A woman who always wore pants doesn’t like having anything pressed against the skin on her legs. She prefers skirts now.

A guy doesn’t enjoy sitting in his recliner anymore. He’s suddenly convinced that the fabric is cheap and scratchy.

Sometimes we think these people are just being difficult. They’re like the Princess and the Pea. They’re too sensitive. Finicky divas.

But those changes in sensitivity to texture are real. And, as dramatic as sounds, they can impact quality of life.

I mean, if I had to sleep in jeans, that would impact my quality of life. Honestly, I can’t even think about it without my contorting my face into some weird expression.

There are a lot of reasons that people with dementia might take their clothes off (and be perceived as “inappropriate”). Sometimes it’s because the fabric is abrasive to them. Someone might throw off all the blankets at night because they’re warm–or because the blankets are “too rough” or “too prickly” or “too heavy.” Maybe a leather recliner doesn’t work anymore because the feeling of the back of your thighs on the leather when you’re wearing shorts is just “too sticky” or “too suction-y.”

As for me, it’s late Friday afternoon and I’m writing at my favorite local coffee shop. I’m wearing jeans and thinking about fabrics has made them even more annoying than usual. I’m going home to put on sweatpants.

True story.

Dementia and Toxic Positivity Mongers

I was recently introduced to the term “toxic positivity.”

I instantly knew what the term referred to, and I could relate.

I see it on social media….Positive vibes only…Think happy thoughts…There’s always a silver lining…It’s a great day to have a great day.

And I can remember times when I was struggling and someone shot that toxic positivity crap at me.

Years ago I was dealing with ongoing anxiety issues when a friend told me, “Just go to your happy place.” I wanted to respond, “Just go to hell.”

Then she wanted to remind me of all the blessings in my life. She was trying to help, but the message I received was that I was a failure for struggling when I had so many good things in my life.

Yes, I have a million positive things in my life, and I’m grateful for those things. I still have bad days. I shouldn’t have to feel guilty for that.

Positive thinking is great. But it’s human to feel a wide range of emotions—and not all of them are going to be positive. You are not doing something wrong if you can’t see the silver lining. Maybe your situation really does suck. And maybe in time a positive lining will come into focus, but perhaps you don’t see it now. And that’s okay.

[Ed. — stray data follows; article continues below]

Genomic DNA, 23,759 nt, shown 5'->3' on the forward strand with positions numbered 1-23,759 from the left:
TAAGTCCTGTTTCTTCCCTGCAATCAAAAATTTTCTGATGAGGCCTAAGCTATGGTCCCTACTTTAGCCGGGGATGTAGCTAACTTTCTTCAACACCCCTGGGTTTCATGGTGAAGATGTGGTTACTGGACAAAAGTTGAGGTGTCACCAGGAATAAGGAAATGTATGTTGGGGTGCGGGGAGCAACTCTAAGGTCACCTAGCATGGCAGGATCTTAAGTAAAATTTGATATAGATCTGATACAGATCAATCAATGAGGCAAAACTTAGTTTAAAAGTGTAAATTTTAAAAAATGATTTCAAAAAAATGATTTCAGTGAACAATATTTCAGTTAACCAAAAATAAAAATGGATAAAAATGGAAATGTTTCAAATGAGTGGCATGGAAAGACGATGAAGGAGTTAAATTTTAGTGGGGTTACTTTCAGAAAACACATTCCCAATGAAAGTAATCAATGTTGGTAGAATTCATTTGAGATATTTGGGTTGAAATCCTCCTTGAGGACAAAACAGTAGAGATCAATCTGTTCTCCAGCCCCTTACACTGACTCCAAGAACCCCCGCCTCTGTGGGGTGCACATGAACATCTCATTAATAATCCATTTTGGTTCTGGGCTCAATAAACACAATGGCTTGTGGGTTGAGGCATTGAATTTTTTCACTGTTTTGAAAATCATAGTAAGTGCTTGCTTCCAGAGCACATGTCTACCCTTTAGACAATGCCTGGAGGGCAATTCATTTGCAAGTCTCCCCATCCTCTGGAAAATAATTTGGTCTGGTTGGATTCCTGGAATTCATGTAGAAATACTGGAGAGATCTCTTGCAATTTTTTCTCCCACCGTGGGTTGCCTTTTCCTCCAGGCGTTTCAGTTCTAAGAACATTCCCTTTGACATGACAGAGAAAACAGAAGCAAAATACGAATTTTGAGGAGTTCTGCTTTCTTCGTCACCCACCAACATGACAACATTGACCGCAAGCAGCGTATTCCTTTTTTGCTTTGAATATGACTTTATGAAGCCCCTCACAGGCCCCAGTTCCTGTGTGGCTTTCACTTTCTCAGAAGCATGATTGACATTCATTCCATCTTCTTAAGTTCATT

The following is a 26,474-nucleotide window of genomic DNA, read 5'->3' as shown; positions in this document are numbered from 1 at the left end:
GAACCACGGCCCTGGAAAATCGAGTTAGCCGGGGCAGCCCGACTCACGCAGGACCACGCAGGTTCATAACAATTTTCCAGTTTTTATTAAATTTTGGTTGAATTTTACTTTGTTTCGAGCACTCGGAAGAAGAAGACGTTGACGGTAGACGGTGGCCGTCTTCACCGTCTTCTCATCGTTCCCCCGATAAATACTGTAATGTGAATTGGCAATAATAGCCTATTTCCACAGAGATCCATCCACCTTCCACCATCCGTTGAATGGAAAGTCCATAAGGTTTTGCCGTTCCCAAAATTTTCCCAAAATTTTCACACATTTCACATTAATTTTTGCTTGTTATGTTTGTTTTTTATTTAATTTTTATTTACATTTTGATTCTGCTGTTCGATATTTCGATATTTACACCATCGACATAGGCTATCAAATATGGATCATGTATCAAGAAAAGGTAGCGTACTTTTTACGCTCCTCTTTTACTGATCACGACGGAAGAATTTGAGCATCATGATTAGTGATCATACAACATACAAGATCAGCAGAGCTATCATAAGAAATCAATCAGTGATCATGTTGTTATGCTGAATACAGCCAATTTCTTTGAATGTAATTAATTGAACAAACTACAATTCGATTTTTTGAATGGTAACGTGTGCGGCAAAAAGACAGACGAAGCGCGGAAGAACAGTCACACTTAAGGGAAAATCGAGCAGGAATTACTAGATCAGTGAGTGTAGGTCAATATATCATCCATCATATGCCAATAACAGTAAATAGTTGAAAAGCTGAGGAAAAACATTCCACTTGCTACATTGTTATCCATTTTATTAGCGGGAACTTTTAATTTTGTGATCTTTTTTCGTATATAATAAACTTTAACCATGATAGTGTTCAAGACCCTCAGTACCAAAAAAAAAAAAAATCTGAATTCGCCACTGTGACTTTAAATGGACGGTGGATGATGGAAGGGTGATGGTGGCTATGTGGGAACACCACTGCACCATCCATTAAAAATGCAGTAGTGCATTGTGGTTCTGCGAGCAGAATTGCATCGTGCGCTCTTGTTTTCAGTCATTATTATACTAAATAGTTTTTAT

The problem with toxic positivity is that it makes us feel like failures if we can’t maintain a smile in the face of adversity. Guess what? You don’t HAVE to smile through adversity.

A woman I know told a friend that her husband had been diagnosed with Alzheimer’s. Her friend’s response was “At least it’s not cancer.”

Way to look on the bright side….except the bright side sometimes fails to acknowledge that humans experience loss, and we are allowed to grieve those losses.

You are allowed to cry in your car in the Target parking lot. You’re allowed to yell as loud as you like in the shower. You’re also allowed to do these things in public for that matter. Maybe it will make others uncomfortable. So what.

Let’s talk about death and toxic positivity.

You should be thankful he lived such a long life.

We should all be grateful he’s in a better place.

You should be glad he’s not suffering anymore.

Sure. But someone you love is dead and that’s hard. Comments like this minimize loss. I don’t care if the person was 98 years old and the happiest son-of-a-gun you’ll ever meet. You get to experience that loss without someone telling you how grateful you should be.

Sometimes we all feel sad. We feel cheated by the universe. We get pissed off. That doesn’t mean we have a bad attitude. It means we are human.

I overheard this conversation at a nursing home recently:

Woman 1: It’s so hard that Dad’s here.

Woman 2 (Woman 1’s sister, I assume): But there are much worse nursing homes.

Woman 1: I know, but it’s so sad seeing him here.

Woman 2: Yeah, but we should be grateful the nursing home is so close to Mom.

Woman 1: Yes, but it doesn’t make it any easier.

Woman 2: I’m just saying we should look on the bright side. We are blessed.

Spoiler alert—Woman 2 is one of those toxic positivity mongers.

The bright side. The silver lining. There’s always someone worse off.

It’s okay to not focus on the bright side. It’s okay to not look for the silver lining. It’s okay to be sad.

And feeling sad doesn’t mean you aren’t blessed. It doesn’t mean you’re not grateful for those blessings. It doesn’t mean you’re ungrateful or unappreciative or that you lack empathy for other people’s struggles.

It just means you’re sad.

You’re allowed to be sad.